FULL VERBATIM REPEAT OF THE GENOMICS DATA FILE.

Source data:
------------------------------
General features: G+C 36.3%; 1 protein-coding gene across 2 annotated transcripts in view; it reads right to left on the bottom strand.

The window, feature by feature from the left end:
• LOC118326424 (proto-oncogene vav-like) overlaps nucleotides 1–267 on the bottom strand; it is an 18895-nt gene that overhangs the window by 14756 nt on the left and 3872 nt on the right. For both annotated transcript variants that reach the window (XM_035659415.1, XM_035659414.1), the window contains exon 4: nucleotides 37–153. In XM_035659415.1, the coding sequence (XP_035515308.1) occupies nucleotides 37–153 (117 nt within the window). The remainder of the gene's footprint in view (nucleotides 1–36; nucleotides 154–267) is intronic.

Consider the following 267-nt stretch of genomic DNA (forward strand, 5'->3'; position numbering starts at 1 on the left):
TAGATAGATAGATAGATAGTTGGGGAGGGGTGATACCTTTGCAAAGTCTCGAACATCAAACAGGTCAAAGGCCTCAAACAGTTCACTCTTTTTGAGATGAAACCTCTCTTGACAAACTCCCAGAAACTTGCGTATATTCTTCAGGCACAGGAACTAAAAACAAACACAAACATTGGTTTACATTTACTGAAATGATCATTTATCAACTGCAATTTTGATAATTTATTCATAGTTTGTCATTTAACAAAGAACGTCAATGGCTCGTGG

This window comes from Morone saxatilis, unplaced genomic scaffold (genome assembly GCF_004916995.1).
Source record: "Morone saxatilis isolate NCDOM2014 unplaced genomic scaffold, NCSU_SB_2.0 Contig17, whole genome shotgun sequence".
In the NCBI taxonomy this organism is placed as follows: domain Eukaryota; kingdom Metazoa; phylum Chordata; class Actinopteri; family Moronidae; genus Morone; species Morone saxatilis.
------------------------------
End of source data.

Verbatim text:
General features: G+C 36.3%; 1 protein-coding gene across 2 annotated transcripts in view; it reads right to left on the bottom strand.

The window, feature by feature from the left end:
• LOC118326424 (proto-oncogene vav-like) overlaps nucleotides 1–267 on the bottom strand; it is an 18895-nt gene that overhangs the window by 14756 nt on the left and 3872 nt on the right. For both annotated transcript variants that reach the window (XM_035659415.1, XM_035659414.1), the window contains exon 4: nucleotides 37–153. In XM_035659415.1, the coding sequence (XP_035515308.1) occupies nucleotides 37–153 (117 nt within the window). The remainder of the gene's footprint in view (nucleotides 1–36; nucleotides 154–267) is intronic.

Consider the following 267-nt stretch of genomic DNA (forward strand, 5'->3'; position numbering starts at 1 on the left):
TAGATAGATAGATAGATAGTTGGGGAGGGGTGATACCTTTGCAAAGTCTCGAACATCAAACAGGTCAAAGGCCTCAAACAGTTCACTCTTTTTGAGATGAAACCTCTCTTGACAAACTCCCAGAAACTTGCGTATATTCTTCAGGCACAGGAACTAAAAACAAACACAAACATTGGTTTACATTTACTGAAATGATCATTTATCAACTGCAATTTTGATAATTTATTCATAGTTTGTCATTTAACAAAGAACGTCAATGGCTCGTGG

This window comes from Morone saxatilis, unplaced genomic scaffold (genome assembly GCF_004916995.1).
Source record: "Morone saxatilis isolate NCDOM2014 unplaced genomic scaffold, NCSU_SB_2.0 Contig17, whole genome shotgun sequence".
In the NCBI taxonomy this organism is placed as follows: domain Eukaryota; kingdom Metazoa; phylum Chordata; class Actinopteri; family Moronidae; genus Morone; species Morone saxatilis.